the construction steps fairly obvious). No painting diagrams are provided,
so references are a must. I have built 3 of their kits now and they are
top notch in ease of construction and quality. They are rather pricey, but
I feel you get a quality (and obscure) product for the price.
The parts breakdown is well
thought out to simplify construction.
The solid cast fuselage is
split into front and rear sections that join via a keyed joint. This joint
is conveniently where a panel line is, so no need to erase all hints of a
seam. The cockpit is adequately detailed, but super detailers will have
plenty of room to add if they so wish. The cockpit insets through the
bottom of the fuselage and fits like a glove. The white metal seat,
instrument panel and control stick were painted and installed.
The wings are a 5-piece
affair, separated into under wing radiators, a solid cast center wing
section, and outer wing panels that also have keyed joints. The outer
wings require dihedral, so check your references. The outer wings and
radiator housings were super glued in place. I painted the interior of the
radiators and the radiators themselves at this stage as they would be very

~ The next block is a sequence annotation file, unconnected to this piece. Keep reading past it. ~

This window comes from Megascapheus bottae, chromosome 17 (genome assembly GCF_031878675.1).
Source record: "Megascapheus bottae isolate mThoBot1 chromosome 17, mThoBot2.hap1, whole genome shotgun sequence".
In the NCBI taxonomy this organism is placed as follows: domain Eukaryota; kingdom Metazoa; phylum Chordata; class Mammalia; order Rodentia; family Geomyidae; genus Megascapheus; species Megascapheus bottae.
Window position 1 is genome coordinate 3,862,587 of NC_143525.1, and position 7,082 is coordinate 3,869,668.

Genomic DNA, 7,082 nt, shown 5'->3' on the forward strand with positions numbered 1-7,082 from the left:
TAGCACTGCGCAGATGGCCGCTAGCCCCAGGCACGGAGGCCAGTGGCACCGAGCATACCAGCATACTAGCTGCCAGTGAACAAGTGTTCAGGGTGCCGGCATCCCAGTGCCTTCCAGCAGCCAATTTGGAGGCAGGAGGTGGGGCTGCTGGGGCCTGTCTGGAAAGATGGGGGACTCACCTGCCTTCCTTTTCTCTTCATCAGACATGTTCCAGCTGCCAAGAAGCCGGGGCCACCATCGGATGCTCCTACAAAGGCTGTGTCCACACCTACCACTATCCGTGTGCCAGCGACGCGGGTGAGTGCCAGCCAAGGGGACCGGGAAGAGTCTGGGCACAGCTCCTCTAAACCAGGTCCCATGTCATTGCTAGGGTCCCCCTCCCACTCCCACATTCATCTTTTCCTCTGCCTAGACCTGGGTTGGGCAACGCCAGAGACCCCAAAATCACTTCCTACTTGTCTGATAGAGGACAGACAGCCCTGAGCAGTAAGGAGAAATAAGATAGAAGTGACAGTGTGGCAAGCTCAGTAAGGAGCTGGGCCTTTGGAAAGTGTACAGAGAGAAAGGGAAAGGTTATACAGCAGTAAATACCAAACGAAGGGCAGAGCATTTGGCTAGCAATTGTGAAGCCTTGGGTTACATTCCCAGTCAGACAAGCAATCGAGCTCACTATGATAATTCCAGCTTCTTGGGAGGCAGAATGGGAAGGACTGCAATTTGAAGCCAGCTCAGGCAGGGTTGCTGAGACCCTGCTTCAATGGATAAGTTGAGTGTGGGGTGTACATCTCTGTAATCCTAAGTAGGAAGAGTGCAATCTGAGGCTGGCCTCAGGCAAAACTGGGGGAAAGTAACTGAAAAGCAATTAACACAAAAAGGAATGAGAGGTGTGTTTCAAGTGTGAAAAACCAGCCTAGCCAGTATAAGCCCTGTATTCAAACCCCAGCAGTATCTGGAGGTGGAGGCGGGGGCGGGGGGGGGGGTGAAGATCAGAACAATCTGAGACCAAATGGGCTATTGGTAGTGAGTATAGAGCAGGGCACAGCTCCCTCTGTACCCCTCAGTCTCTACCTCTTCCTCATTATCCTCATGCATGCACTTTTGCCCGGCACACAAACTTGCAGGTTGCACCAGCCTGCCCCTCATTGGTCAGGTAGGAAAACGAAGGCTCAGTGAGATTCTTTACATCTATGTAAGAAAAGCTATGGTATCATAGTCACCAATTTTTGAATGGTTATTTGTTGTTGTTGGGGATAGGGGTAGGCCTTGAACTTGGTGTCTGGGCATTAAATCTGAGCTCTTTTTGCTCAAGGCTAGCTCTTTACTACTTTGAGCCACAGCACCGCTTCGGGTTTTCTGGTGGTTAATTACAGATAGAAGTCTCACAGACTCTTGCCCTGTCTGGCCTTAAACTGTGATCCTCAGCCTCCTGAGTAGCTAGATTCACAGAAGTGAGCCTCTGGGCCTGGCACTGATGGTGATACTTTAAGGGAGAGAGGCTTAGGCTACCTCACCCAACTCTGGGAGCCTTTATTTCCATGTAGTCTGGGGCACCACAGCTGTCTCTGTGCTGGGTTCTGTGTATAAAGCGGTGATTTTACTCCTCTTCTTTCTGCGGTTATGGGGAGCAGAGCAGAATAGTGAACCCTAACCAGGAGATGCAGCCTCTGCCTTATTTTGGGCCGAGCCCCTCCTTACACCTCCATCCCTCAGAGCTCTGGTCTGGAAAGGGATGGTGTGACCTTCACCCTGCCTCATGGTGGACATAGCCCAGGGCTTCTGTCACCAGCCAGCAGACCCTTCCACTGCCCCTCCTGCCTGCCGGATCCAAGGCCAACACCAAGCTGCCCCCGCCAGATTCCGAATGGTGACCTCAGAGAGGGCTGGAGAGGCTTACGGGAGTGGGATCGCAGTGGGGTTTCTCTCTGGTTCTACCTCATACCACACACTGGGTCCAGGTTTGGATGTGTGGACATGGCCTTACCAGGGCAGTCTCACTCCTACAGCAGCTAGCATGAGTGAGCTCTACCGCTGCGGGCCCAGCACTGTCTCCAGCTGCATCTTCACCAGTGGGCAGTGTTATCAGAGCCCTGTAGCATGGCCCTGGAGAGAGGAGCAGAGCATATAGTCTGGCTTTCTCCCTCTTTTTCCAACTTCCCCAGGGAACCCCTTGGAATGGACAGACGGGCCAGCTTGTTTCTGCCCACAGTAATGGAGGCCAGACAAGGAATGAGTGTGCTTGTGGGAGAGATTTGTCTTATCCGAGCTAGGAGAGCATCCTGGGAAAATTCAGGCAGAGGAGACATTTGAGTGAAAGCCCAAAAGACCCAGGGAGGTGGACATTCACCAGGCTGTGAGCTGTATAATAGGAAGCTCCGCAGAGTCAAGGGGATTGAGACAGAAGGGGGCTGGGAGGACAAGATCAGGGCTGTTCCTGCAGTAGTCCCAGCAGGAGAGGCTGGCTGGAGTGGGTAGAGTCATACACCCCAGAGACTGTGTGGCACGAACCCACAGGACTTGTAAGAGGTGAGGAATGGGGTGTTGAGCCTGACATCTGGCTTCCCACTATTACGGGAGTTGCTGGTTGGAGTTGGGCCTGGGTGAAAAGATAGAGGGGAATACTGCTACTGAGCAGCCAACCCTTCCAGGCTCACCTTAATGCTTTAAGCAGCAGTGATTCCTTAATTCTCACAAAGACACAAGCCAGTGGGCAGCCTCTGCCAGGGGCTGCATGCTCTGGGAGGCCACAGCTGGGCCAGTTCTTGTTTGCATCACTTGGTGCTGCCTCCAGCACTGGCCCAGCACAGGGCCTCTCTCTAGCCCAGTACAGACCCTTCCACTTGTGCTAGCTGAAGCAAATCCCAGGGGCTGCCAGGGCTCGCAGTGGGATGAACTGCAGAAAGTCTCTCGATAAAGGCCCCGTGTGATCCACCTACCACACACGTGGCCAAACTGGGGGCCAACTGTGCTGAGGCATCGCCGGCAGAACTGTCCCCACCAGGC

hard to reach after attachment to the main wing. I used small sections of
plastic coated paper clips to reinforce joints that looked fragile. The
completed wing assembly was then attached the keyed joint in the bottom of
the fuselage, and reinforced with more plastic coated paper clips.
At this point, the weight of
this resin kit becomes apparent. The horizontal stabilizers were added.
The joint of the horizontal stabilizers to the vertical stabilizer
required a little filler to smooth things out. Again, paper clips were
used to strengthen and align these parts. The prop blades were cleaned
slightly, then glued to the resin spinner using paper clip wire to
strengthen it. The blades were aligned by hand and left to dry. I
recommend using brass rod or wire to attach the prop to the fuselage, as
the completed prop weighs quite a bit.
The sturdy landing gear was
painted and attached to the wings with wire and superglue.